The responses to these questions were edited for length and clarity by the Georgia Decides team. Each candidate was allotted 150 words for each answer and some answers were trimmed in order to abide by that length requirement. Other edits were made to make sure readers can fully follow and understand the candidate responses.
Campaigning for: State House District 91
How does your background equip you for the job you are seeking?
I am the current represenitive for House District 90. Because of redistricting, I am the perfect fit for for House District 91.
What role should government have in the lives of Georgians? How would you apply that philosophy to the job you are seeking?
The only role for government in the personal lives of people is to listen to what they want.
If you are elected (or re-elected), what problems will you spend the most time solving and why?
Housing, education and health care for our seniors, homeowners and our youth.
Georgia is a politically diverse state. How will you work to represent Georgians whose political views differ from your own?
I trust that my views as a resident reflect those in my district. In that, there is no partisanship.
Who has been the biggest influence on how you view state government and politics? What have you learned from this person?
Teens. They have reminded me of how convoluted things can be. If we just make things fair for everyone, work together and listen to one another, the world could be better for all. Just equate the big things to a 5th grade level. And yes, this does work.
Georgia has a lot to offer current and potential residents, but many parts of the state are becoming increasingly unaffordable. Please explain your proposed approach to address housing affordability through legislation and executive actions?
I will support any legislation that will help reduce and or sustain housing costs to an affordable stance and guide our government programs to work for all Georgians. The expansion of Medicaid would positively help the economy.
Politics is often about compromise. How do you decide when to compromise and take small, incremental wins, and when to refuse compromise?
Leaving my personal feeling out of any negotiation and when it makes sense for all people — not just a select few or group.
There were politicians who questioned the outcomes of Georgia elections in 2018 and 2020. Do you think Georgia’s elections are secure and will you stand by the results?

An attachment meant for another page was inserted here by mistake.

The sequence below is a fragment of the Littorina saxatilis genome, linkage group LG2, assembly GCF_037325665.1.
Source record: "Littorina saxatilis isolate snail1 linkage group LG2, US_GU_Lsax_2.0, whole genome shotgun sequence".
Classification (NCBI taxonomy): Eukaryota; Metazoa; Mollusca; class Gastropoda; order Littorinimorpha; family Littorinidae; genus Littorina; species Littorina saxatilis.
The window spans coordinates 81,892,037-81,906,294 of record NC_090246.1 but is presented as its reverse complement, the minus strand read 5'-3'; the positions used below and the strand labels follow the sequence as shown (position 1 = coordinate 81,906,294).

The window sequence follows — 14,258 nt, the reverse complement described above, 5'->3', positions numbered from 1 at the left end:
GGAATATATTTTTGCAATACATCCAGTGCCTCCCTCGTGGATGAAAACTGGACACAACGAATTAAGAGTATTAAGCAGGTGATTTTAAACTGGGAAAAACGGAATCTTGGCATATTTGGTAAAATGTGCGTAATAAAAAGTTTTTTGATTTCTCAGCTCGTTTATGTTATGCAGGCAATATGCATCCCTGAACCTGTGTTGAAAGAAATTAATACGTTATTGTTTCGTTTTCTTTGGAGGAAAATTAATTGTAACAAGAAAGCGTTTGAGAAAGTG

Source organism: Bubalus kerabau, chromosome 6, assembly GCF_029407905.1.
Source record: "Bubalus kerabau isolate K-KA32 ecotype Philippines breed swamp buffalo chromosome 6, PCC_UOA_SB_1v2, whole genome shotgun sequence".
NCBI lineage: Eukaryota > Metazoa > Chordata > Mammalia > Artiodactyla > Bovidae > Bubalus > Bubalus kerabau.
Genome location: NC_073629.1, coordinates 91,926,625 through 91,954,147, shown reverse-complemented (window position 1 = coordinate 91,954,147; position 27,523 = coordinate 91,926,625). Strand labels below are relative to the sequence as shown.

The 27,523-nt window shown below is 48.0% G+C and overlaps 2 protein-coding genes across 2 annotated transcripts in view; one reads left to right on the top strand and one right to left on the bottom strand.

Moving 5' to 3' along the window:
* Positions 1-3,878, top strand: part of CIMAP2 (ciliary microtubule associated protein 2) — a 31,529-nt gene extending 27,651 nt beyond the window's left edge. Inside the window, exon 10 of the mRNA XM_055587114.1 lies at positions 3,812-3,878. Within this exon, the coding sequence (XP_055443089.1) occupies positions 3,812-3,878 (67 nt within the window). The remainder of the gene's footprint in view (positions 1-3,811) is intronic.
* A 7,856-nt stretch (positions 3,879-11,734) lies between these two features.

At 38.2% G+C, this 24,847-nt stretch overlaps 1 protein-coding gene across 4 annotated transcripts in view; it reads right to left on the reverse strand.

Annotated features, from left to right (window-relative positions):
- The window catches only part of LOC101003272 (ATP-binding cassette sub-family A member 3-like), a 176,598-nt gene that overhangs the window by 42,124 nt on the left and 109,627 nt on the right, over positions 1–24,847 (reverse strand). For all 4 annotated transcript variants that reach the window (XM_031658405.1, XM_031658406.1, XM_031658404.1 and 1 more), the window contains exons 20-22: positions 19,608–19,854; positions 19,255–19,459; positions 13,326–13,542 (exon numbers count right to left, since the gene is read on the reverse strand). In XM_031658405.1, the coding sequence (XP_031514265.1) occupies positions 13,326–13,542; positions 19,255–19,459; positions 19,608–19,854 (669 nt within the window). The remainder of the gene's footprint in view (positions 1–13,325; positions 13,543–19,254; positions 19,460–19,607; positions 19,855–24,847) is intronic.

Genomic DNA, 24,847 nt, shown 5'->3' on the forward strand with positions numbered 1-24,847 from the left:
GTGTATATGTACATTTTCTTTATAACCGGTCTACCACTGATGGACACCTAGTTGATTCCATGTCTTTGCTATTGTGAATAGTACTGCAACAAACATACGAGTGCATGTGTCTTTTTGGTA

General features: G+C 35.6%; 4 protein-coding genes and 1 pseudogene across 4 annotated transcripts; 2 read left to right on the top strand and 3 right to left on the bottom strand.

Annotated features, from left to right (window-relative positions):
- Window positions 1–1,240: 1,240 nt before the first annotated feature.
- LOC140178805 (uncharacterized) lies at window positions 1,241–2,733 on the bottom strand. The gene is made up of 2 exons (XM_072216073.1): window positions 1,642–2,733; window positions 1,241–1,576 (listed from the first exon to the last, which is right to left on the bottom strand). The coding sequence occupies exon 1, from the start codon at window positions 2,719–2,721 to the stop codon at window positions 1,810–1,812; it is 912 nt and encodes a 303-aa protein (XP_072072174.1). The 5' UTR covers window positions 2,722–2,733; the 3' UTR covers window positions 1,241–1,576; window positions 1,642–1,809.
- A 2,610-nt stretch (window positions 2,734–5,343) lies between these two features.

I trust that the results were correct, given the wide margin. I believe we could do so much more for the sake of democracy and its security in that department.
In light of the U.S. Supreme Court’s decision on abortion, state law and local enforcement authority will determine access to abortion.
While many people are against abortion, I believe in a person’s right to choose what happens to their own bodies. I do not feel government has a place in a person’s medical decisions. I will fight to support and protect legislation that will allow any person their right to choose.
Are there any programs/legislation you’ve sponsored or created to help people with disabilities?
My father was disabled and in this, I am a huge supporter for the dignified rights of all disabled persons, young or older. In the 2022 session, I began to develop legislation that will require all home health care aids or attendants to be certified in CPR, which may be necessary to sustain life until paramedics arrive. This is important to babies as well as senior disabled persons.
Georgia closed out its budget year with a “likely record surplus, billions of dollars in federal aid and a growing economy.” Georgia spends more than half of this money on education and health care. What would you want to see in the budget in terms of spending or taxes?
I would like for a larger portion of monies to be set aside for the smaller nonprofit agencies, as are the boots-on- the-ground workers in every community. I’d also like monies for a permeant rental assistance program in Georgia. In addition, I’d like to see more money dedicated to Black and non-white farmers.
The Legislature often votes along party lines. When would you seek bipartisan action and what issues merit such consensus?
Any issues that affect a disadvantage group of people and, when it makes sense and is fair for all people rather than just a select few.